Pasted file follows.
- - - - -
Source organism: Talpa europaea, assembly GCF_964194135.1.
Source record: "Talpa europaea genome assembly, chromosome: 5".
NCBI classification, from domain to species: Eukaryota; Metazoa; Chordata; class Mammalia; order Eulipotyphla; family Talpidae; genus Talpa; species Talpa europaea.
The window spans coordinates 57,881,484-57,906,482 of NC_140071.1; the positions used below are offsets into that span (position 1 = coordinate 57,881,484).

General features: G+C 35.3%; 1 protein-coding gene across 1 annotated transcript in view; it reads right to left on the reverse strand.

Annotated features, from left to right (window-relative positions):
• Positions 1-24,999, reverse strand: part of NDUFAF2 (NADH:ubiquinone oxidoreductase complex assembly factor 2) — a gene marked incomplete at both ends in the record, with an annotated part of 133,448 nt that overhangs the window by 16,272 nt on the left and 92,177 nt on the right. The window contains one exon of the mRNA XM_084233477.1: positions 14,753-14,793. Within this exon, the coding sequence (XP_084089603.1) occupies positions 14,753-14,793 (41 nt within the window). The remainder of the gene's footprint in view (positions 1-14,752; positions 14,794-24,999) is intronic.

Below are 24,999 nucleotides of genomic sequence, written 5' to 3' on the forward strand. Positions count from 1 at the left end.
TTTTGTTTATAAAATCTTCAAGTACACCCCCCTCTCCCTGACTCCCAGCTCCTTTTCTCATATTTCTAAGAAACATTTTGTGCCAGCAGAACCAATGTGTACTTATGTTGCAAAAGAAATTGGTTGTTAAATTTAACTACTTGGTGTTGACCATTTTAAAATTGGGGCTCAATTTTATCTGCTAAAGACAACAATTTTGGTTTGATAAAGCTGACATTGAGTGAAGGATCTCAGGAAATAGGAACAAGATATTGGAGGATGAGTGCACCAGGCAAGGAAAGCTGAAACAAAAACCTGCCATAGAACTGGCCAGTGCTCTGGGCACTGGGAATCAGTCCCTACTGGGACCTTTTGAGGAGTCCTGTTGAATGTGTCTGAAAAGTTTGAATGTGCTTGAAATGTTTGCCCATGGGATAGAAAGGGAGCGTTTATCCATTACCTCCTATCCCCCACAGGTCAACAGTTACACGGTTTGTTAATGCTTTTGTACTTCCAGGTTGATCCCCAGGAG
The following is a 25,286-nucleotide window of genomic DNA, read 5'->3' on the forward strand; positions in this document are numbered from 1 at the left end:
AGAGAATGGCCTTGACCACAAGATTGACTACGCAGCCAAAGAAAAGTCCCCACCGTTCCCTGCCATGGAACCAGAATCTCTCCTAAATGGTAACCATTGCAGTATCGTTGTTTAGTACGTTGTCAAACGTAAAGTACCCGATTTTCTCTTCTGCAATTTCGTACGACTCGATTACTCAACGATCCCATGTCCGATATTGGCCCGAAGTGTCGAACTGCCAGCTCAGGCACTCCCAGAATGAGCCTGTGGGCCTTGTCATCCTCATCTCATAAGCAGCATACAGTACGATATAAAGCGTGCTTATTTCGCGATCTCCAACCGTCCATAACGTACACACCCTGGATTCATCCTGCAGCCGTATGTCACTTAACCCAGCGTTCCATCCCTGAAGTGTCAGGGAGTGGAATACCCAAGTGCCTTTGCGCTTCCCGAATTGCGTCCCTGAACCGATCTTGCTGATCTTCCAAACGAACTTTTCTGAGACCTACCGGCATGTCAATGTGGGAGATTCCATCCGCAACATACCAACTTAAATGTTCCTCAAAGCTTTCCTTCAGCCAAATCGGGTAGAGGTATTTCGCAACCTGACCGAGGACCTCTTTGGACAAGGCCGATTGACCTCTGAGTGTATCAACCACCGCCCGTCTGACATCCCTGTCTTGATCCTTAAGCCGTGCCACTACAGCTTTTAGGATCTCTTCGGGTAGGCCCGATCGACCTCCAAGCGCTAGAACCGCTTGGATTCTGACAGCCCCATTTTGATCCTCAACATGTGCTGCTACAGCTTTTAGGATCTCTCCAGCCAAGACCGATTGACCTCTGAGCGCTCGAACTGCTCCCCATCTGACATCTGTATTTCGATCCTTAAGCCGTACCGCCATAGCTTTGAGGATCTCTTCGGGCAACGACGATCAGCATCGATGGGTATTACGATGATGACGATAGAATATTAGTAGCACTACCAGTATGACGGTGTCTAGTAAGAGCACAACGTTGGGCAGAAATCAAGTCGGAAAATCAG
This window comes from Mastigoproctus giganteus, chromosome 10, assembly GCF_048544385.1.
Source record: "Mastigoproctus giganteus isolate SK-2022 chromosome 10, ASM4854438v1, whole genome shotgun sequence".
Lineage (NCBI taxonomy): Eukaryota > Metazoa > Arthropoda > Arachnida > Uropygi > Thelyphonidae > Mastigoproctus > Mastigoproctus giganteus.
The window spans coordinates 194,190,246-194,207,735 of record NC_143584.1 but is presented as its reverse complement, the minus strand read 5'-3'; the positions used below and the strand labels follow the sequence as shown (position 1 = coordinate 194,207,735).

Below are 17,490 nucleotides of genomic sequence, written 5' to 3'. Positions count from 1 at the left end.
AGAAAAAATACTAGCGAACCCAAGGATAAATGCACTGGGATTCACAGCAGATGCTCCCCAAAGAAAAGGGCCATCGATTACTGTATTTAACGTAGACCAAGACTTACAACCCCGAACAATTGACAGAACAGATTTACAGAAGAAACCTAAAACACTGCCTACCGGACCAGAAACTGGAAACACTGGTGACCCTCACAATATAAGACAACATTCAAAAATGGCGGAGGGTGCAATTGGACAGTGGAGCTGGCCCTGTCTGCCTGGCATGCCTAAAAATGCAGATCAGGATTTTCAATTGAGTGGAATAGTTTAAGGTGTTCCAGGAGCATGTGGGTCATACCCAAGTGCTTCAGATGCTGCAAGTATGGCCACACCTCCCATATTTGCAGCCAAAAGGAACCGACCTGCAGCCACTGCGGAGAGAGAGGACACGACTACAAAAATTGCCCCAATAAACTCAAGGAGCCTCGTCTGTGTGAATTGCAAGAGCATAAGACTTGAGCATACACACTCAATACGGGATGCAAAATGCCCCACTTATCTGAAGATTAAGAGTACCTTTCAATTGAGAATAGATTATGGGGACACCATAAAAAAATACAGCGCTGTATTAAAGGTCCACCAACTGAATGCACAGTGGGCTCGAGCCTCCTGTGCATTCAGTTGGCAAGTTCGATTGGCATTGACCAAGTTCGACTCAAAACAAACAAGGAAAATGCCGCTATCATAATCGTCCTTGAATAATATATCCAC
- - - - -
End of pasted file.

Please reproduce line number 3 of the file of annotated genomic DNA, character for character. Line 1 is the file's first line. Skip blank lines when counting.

NCBI classification, from domain to species: Eukaryota; Metazoa; Chordata; class Mammalia; order Eulipotyphla; family Talpidae; genus Talpa; species Talpa europaea.